The ongoing attempt to preclude Palestinian nationhood couldn’t be more overt and the extensive settlement infrastructure throughout the West Bank is such that it is now almost inconceivable for Israel to relinquish the hundreds of embedded communities, some with private-access roads, hospitals, schools, universities, and malls. The sheer scope of and investment in this finely tuned enterprise is as antagonising as it humbling for Palestinians. To suggest otherwise, and buy into the myth that ongoing annexation and settlement construction are not obstacles to peace, is to firstly betray one’s inhumanity and lack of honest, critical thought, and secondly to consent to the popular Zionist pseudo-logic that justifies control of the occupied territories as a ‘security’ imperative, whilst simultaneously making the poorly disguised attempt to create a Jewish Judea and Samaria.
Throughout my journey, I was surprised to have met quite a few fellow travellers in Tel Aviv (mostly from the US) with an almost sublime disinterest in the Palestinian issue. When pressed on the topic, they were content that Israel’s status as a free and democratic state outweighed the ills of occupation; that by citing the standard security line, the depravity of the settler movement is somehow whitewashed. While it is true that ‘Israel proper’ contains refuges of social liberalism and tolerance (Tel Aviv Pride is testament to all of this), it is unconscionable to use these secular achievements in the mitigation of nefarious, messianic pursuits in the occupied West Bank. In much the same way, Hamas-inspired atrocities, of course deserving of condemnation, should not detract from the just and necessary cause of an independent Palestinian homeland.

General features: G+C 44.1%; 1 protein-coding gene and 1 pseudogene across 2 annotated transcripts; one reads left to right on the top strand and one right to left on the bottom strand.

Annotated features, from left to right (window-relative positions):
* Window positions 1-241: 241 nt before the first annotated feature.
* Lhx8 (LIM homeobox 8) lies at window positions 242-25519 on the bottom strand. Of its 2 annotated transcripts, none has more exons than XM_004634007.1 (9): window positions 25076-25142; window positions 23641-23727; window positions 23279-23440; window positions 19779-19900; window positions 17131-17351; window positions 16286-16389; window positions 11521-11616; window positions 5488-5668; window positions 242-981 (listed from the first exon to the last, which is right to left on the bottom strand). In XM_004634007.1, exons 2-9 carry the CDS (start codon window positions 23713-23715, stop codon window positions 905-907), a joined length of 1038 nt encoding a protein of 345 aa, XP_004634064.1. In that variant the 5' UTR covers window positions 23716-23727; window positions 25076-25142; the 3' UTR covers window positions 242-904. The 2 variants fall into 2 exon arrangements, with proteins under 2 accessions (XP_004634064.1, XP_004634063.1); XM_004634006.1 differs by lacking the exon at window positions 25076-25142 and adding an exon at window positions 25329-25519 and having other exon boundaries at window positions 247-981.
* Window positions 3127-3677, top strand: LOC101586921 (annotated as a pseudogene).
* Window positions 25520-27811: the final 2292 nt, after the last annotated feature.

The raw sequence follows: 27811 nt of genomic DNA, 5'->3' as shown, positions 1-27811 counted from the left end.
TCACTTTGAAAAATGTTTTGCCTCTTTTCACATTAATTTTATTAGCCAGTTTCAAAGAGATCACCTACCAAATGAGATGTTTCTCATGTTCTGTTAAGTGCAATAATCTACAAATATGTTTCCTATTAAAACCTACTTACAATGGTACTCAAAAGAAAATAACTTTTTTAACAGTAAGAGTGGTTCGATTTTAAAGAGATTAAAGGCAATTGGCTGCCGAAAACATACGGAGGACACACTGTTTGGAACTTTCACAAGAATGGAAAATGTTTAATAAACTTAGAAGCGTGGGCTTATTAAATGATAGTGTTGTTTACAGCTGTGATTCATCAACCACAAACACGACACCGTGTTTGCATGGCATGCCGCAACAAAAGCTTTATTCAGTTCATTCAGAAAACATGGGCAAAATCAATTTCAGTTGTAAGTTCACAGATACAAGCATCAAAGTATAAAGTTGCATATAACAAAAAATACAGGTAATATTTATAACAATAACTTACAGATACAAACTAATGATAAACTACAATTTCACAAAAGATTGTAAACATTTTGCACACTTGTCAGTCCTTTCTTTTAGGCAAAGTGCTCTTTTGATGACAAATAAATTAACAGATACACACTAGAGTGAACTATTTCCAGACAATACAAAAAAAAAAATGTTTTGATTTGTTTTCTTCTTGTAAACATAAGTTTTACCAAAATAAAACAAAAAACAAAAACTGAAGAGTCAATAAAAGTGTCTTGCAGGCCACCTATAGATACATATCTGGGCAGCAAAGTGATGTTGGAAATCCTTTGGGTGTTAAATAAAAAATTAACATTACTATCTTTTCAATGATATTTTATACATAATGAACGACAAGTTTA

On a final note, I suppose it’s relatively easy to travel exclusively to Israel and not see a concrete barrier, barbed-wire fence, or a checkpoint. The verdant Galilee is as much a pleasure to visit at this time of year as the haunting solitude of Mitzpe Ramon, and there is never a short supply of congenial locals in Tel Aviv or Haifa to make one feel right at home. Israel’s less appealing side, however, remains its greatest indictment, and for those willing to witness first hand the occupation and daily indignities of Palestinian life, it becomes clear that only Israel can decide if and when it will finally disentangle the noble Magen David from its present web of oppression.